* Denver's proposed camping ban would essentially make it a crime to be a vagrant. What are they thinking? After all the years of progress under Mayor Hickenlooper (who actually had stronger ties to the Downtown Business Improvement District that is its biggest backer in the city than Mayor Hancock does), it is a real pity to see Denver on the verge of backsliding. Putting 300 to 600 more people a day into Denver's jail instead of on the streets is not a sensible solution to Denver's vagrancy issues.
* Good bills to expressly authorize county clerks to send ballots to inactive voters and to curtail prosecutor's authority to charge juveniles as adults without judicial approval for midgrade felonies are making progress in the general assembly, while a bad bill to require photo identification to vote is dead.
* The former sheriff after whom Arapahoe County's jail is named will be spending thrity days there followed by two years of probation and paying a tiny $1,100 fine. He used his influence to great a large scale meth for gay sex ring, and some of the prostituted or extorted young men may have been minors. On the upside, who knew that Arapahoe County would be the first county in Colorado to have an openly gay sheriff, even if the announcement did come only after he had retired, and the sentence certainly doesn't reflect any sentencing premium for gay prostitution over opposite sex prostitution.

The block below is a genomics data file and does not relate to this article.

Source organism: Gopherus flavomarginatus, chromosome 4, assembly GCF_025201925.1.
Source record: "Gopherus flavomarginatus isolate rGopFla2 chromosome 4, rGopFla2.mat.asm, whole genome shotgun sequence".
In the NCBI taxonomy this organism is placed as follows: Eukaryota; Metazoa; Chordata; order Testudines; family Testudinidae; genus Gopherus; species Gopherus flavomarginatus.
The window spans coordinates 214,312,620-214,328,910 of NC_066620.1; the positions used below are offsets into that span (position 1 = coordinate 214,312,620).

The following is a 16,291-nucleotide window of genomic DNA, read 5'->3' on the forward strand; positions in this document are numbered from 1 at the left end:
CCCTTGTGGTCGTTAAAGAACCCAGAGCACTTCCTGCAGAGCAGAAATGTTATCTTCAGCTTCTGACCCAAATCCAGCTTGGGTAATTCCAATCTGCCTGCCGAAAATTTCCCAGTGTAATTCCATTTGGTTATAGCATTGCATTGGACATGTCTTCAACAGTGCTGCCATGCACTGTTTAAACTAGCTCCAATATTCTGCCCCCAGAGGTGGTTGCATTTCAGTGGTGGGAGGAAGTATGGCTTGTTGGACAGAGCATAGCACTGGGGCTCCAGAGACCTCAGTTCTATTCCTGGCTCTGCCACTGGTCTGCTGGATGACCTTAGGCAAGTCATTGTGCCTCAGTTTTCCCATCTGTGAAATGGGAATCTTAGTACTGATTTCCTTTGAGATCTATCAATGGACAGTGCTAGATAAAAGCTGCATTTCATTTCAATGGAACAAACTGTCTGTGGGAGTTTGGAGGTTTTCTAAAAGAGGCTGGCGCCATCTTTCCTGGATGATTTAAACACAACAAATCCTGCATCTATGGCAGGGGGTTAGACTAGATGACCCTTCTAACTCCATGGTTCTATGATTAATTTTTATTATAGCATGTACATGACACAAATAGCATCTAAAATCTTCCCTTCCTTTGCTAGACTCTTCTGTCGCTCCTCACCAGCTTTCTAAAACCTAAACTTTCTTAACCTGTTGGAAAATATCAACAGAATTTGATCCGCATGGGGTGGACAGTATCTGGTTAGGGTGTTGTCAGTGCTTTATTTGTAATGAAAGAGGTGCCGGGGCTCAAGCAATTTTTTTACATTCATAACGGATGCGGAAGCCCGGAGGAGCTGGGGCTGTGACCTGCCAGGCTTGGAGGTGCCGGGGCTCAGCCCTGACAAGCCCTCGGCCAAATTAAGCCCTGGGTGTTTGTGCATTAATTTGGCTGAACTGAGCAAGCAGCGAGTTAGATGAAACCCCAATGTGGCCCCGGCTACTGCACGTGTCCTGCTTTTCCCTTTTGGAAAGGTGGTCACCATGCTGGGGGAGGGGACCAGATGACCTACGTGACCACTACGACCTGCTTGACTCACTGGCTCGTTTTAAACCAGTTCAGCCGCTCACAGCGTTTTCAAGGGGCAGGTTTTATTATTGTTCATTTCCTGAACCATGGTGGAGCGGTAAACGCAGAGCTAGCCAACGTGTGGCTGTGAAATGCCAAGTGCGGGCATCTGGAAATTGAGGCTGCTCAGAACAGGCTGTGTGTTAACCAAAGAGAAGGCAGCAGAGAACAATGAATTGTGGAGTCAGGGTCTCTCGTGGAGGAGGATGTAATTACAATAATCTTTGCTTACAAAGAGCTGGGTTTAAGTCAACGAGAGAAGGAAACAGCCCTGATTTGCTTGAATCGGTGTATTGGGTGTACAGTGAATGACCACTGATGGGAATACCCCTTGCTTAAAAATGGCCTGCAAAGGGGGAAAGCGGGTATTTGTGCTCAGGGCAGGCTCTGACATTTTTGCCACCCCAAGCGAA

* A female Jefferson County jail guard has been charged with felonies including having a romantic relationship with a female prison inmate formerly residing at the Jeffco jail and then lying and covering up.
* Some seriously convoluted messes in police discipline, like a female officer who was allegedly raped by fellow deputies who then covered up the incident who is also accused of fraud and blabbing too much on social media about the internal affair process who was recently fired by the Denver Police Department.
* Four cops who killed members of an innocent, unarmed family in the wake of Hurricane Katrina in New Orleans were sentenced to 38 to 65 years for the killings by a federal judge. Another cop who wrote a deceptive report that purported to clear the cops and recommended prosecuting two of the surviving family members was sentenced to six years. Quite a few other cops who plea bargained in exchange for cooperation received shorter obstruction of justice sentences, the longest of which was eight years. The federal civil rights charges can't be commuted by a Louisiana Governor and are subject to less direct and collateral appellate review than state convictions.
* It is a pity that the first time I heard of perhaps the only private college in the nation catering primarily to Koreans was when six of it students and receptionist were killed (and three other people were injured) by a 41 year old ex-nursing student who had been trying to get a full tuition refund. He turned himself in shortly after the shooting at a local Safeway and was charged with crimes that could draw the death penalty in California.